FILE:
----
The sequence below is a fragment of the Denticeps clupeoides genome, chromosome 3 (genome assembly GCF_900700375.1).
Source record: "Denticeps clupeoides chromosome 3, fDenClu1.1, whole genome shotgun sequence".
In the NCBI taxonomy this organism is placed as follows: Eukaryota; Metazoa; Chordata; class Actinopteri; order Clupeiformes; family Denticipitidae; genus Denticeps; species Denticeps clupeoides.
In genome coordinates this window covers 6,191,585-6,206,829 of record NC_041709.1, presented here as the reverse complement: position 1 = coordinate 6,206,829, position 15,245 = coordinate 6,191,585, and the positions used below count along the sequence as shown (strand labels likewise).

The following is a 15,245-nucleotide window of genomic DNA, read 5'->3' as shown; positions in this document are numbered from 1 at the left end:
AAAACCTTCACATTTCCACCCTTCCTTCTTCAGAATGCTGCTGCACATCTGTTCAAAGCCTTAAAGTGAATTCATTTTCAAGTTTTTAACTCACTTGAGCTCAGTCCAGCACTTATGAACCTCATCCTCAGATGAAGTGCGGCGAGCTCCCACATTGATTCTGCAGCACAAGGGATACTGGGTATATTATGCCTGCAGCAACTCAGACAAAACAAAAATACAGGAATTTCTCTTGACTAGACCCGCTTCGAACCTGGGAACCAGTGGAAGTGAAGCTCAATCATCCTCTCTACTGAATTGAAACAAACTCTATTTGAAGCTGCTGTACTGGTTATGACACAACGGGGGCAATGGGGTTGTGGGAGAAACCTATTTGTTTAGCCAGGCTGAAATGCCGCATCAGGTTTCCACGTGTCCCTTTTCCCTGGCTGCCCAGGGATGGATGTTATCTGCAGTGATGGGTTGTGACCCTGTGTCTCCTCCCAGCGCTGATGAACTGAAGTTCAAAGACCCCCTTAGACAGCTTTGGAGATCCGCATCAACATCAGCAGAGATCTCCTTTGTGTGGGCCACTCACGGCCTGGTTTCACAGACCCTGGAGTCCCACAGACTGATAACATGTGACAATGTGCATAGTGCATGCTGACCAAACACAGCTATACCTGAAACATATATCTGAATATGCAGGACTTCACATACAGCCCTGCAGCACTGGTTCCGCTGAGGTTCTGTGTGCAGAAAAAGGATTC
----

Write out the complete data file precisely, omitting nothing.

The sequence below is a fragment of the Denticeps clupeoides genome, chromosome 3 (genome assembly GCF_900700375.1).
Source record: "Denticeps clupeoides chromosome 3, fDenClu1.1, whole genome shotgun sequence".
In the NCBI taxonomy this organism is placed as follows: Eukaryota; Metazoa; Chordata; class Actinopteri; order Clupeiformes; family Denticipitidae; genus Denticeps; species Denticeps clupeoides.
In genome coordinates this window covers 6,191,585-6,206,829 of record NC_041709.1, presented here as the reverse complement: position 1 = coordinate 6,206,829, position 15,245 = coordinate 6,191,585, and the positions used below count along the sequence as shown (strand labels likewise).

The following is a 15,245-nucleotide window of genomic DNA, read 5'->3' as shown; positions in this document are numbered from 1 at the left end:
AAAACCTTCACATTTCCACCCTTCCTTCTTCAGAATGCTGCTGCACATCTGTTCAAAGCCTTAAAGTGAATTCATTTTCAAGTTTTTAACTCACTTGAGCTCAGTCCAGCACTTATGAACCTCATCCTCAGATGAAGTGCGGCGAGCTCCCACATTGATTCTGCAGCACAAGGGATACTGGGTATATTATGCCTGCAGCAACTCAGACAAAACAAAAATACAGGAATTTCTCTTGACTAGACCCGCTTCGAACCTGGGAACCAGTGGAAGTGAAGCTCAATCATCCTCTCTACTGAATTGAAACAAACTCTATTTGAAGCTGCTGTACTGGTTATGACACAACGGGGGCAATGGGGTTGTGGGAGAAACCTATTTGTTTAGCCAGGCTGAAATGCCGCATCAGGTTTCCACGTGTCCCTTTTCCCTGGCTGCCCAGGGATGGATGTTATCTGCAGTGATGGGTTGTGACCCTGTGTCTCCTCCCAGCGCTGATGAACTGAAGTTCAAAGACCCCCTTAGACAGCTTTGGAGATCCGCATCAACATCAGCAGAGATCTCCTTTGTGTGGGCCACTCACGGCCTGGTTTCACAGACCCTGGAGTCCCACAGACTGATAACATGTGACAATGTGCATAGTGCATGCTGACCAAACACAGCTATACCTGAAACATATATCTGAATATGCAGGACTTCACATACAGCCCTGCAGCACTGGTTCCGCTGAGGTTCTGTGTGCAGAAAAAGGATTC